The gravitational field intensity of earth at any point near the earth’s surface is equal to the acceleration produced in freely falling body at that point.

Consider about a body placed at a distance of ( r )  from the centre of the earth O  as shown in figure.

• The gravitational field intensity at point P will be –

\vec { E } = \left ( \frac { \vec { F }}{ m } \right ) = \left ( \frac { G M }{ r^2 } \right )

For a point on the surface of the earth ( r = R ) .

• Therefore, \quad E_{surface} = \left ( \frac { G M }{ R^2 } \right ) = g

## Gravitational Potential Energy

Gravitational potential energy of a body is the energy possessed by that body due to its position in the gravitational field of another body.

• Potential energy is the amount of work done in bringing a body from infinity to a given point in the gravitational field.

Consider about a sphere of mass ( M ) and radius ( R ) . A smaller body of mass ( m ) is located at point P such that ( OP = r ) where ( r > R ) as shown in figure.

Let, at an instant the smaller body is at A  such that ( OA = x )

F = \left ( \frac { G M m }{ x^2 } \right )

Now let, the body is moved through a small distance ( dx ) .

• The small work done in moving the body through this distance will be –

d W = F dx = \left ( \frac { G M m }{ x^2 } \right ) dx

• Then total work done in bringing the body from infinity i.e. ( x = \infty ) to the point P i.e. at ( x = r ) will be –

W = \int { d W } = \int\limits_{ \infty }^{ r } \left ( \frac { G M m }{ x^2 } \right ) dx

Or, \quad W = \left ( G M m \right ) \int\limits_{ \infty }^{ r } x^{ -2 } dx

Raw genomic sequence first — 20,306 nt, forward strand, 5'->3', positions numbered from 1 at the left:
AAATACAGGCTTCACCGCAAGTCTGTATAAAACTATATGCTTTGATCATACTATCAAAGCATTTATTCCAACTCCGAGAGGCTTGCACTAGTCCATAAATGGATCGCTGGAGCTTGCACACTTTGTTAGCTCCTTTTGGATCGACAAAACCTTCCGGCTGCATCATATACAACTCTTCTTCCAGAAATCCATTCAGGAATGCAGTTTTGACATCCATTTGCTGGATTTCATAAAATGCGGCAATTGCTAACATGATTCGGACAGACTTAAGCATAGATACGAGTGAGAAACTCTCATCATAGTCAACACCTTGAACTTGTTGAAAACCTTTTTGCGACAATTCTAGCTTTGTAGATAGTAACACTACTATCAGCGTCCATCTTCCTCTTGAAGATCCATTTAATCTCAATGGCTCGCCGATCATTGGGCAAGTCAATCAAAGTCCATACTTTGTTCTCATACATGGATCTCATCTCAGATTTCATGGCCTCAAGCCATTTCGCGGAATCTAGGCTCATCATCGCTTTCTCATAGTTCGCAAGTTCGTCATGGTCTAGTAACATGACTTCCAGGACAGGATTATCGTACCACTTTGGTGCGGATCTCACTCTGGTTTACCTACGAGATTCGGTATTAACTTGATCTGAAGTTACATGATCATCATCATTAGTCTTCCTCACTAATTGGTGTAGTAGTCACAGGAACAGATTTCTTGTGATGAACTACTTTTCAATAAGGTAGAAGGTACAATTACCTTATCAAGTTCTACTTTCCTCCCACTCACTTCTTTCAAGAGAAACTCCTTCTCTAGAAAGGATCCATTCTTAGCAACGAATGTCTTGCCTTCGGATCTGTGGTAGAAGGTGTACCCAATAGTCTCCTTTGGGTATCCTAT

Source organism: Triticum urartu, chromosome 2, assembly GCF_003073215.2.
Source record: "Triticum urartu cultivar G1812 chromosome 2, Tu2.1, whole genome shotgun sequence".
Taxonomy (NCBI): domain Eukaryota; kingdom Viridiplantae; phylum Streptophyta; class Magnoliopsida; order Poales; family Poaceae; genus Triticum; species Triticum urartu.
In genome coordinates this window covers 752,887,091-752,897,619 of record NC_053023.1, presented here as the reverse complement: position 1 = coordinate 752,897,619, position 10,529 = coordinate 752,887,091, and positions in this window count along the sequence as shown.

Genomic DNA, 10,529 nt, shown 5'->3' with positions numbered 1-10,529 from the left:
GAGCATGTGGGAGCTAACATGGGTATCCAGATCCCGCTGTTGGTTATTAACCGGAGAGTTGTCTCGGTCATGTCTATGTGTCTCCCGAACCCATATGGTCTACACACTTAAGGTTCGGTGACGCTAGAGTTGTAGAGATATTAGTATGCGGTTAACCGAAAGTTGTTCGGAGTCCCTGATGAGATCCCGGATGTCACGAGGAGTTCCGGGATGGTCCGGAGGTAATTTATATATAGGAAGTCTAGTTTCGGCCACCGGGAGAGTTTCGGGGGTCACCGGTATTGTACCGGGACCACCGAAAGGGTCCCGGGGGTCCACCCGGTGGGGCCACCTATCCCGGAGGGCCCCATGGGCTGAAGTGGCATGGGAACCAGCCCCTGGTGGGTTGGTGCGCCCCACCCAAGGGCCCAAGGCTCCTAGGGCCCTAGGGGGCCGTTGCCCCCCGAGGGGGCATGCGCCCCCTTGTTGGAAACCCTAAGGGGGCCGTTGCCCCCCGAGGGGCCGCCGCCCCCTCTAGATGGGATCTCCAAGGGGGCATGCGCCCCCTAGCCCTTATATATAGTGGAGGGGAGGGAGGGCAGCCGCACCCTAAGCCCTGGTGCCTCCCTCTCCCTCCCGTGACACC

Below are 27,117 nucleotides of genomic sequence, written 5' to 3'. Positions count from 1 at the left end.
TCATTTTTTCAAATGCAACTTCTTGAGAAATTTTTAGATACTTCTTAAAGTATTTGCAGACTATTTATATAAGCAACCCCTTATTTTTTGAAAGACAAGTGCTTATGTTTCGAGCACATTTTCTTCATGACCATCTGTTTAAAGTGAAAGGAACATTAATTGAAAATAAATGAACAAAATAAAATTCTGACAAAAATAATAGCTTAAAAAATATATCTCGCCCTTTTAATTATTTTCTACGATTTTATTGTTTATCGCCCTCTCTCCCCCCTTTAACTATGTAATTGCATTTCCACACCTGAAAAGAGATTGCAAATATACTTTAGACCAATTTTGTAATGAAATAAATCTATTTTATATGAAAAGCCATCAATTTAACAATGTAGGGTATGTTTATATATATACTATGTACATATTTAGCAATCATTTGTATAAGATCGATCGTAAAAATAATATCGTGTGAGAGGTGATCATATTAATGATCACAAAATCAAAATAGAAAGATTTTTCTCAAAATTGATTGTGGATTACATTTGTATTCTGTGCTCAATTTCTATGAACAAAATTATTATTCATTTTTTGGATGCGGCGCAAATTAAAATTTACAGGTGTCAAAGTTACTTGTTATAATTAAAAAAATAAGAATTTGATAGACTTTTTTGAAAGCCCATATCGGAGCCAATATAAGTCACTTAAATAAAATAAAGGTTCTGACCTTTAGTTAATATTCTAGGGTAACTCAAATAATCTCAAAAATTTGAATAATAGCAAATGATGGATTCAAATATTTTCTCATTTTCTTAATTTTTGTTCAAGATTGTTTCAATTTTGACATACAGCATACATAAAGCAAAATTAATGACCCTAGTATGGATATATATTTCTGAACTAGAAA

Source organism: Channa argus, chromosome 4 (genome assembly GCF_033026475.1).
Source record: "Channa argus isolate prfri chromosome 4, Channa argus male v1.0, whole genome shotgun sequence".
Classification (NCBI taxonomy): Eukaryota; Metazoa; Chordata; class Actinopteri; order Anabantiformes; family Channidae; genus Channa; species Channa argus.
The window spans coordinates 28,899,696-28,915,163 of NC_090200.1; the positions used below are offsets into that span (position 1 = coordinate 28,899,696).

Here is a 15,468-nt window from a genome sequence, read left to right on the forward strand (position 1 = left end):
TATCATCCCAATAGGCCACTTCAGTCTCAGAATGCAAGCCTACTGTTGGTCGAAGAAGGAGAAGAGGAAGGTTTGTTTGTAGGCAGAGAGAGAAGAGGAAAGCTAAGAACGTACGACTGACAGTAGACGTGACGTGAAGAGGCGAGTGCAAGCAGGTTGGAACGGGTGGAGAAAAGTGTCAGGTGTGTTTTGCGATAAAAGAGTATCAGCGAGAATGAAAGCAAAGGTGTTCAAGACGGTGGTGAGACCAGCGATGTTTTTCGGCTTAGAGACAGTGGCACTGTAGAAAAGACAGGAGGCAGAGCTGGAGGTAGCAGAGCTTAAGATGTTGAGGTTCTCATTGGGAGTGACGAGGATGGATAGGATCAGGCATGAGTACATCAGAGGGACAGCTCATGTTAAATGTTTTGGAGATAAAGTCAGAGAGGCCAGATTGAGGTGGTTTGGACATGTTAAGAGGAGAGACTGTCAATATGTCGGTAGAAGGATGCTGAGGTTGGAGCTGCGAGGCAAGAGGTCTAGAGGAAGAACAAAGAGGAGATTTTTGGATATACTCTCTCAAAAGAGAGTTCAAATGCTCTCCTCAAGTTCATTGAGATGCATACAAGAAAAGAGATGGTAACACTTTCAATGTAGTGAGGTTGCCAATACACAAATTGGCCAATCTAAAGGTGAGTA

= ( G M m ) \left [ - \frac { 1 }{ x } \right ]_{ \infty }^{ r }

= - ( G M m ) \left [ \frac { 1 }{ r } - \frac { 1 }{ \infty } \right ]

Therefore, \quad W = - \left ( \frac { G M m }{ r } \right )

• This work done is stored as the gravitational potential energy ( U ) in the body.

Therefore, \quad U =  - \left ( \frac {GMm}{r} \right ) ……. (1)

TO BE NOTED –

1. In above equation, negative sign indicates that work is being done on the body by the gravitational force.
2. As the distance ( r ) increases, the gravitational potential energy increases.
3. At ( x = \infty ) the maximum ( PE ) becomes zero.

### Change in Potential Energy

Rewriting the equation for gravitational potential energy, we get –

U = - \left ( \frac { G M m }{ r } \right ) = \left ( - \frac { G M }{ r } \right ) \times m

But \quad \left ( - \frac { G M }{ r } \right ) = V ( Gravitational potential ).

Therefore, \quad U = ( V ) \times ( m )

• Hence, \text {Gravitational potential energy} = \text {Gravitational potential} \ \times \ \text {Mass}

If a body of mass ( m ) is moved from a point at distance ( r_1 ) to a point at distance ( r_2 ) then the change in (PE ) of body will be –

dU = \int\limits_{ r_1 }^{ r_2 } \left ( \frac {GM m}{ x^2 } \right ) dx

= ( G M m ) \left [ - \frac { 1 }{ x } \right ]_{ r_1 }^{ r_2 }

= ( G M m ) \left [ \frac { 1 }{ r_1 } - \frac { 1 }{ r_2 } \right ]

• Therefore, if ( r_1 > r_2 ) then ( \Delta U ) will be negative.

So when a body is brought closer to earth’s surface, its gravitational potential energy decreases.

Therefore, if ( r_1 = R ) and [ r_2 = ( R + h ) ] \quad Then \quad \Delta U = mgh

See numerical problems based on this article.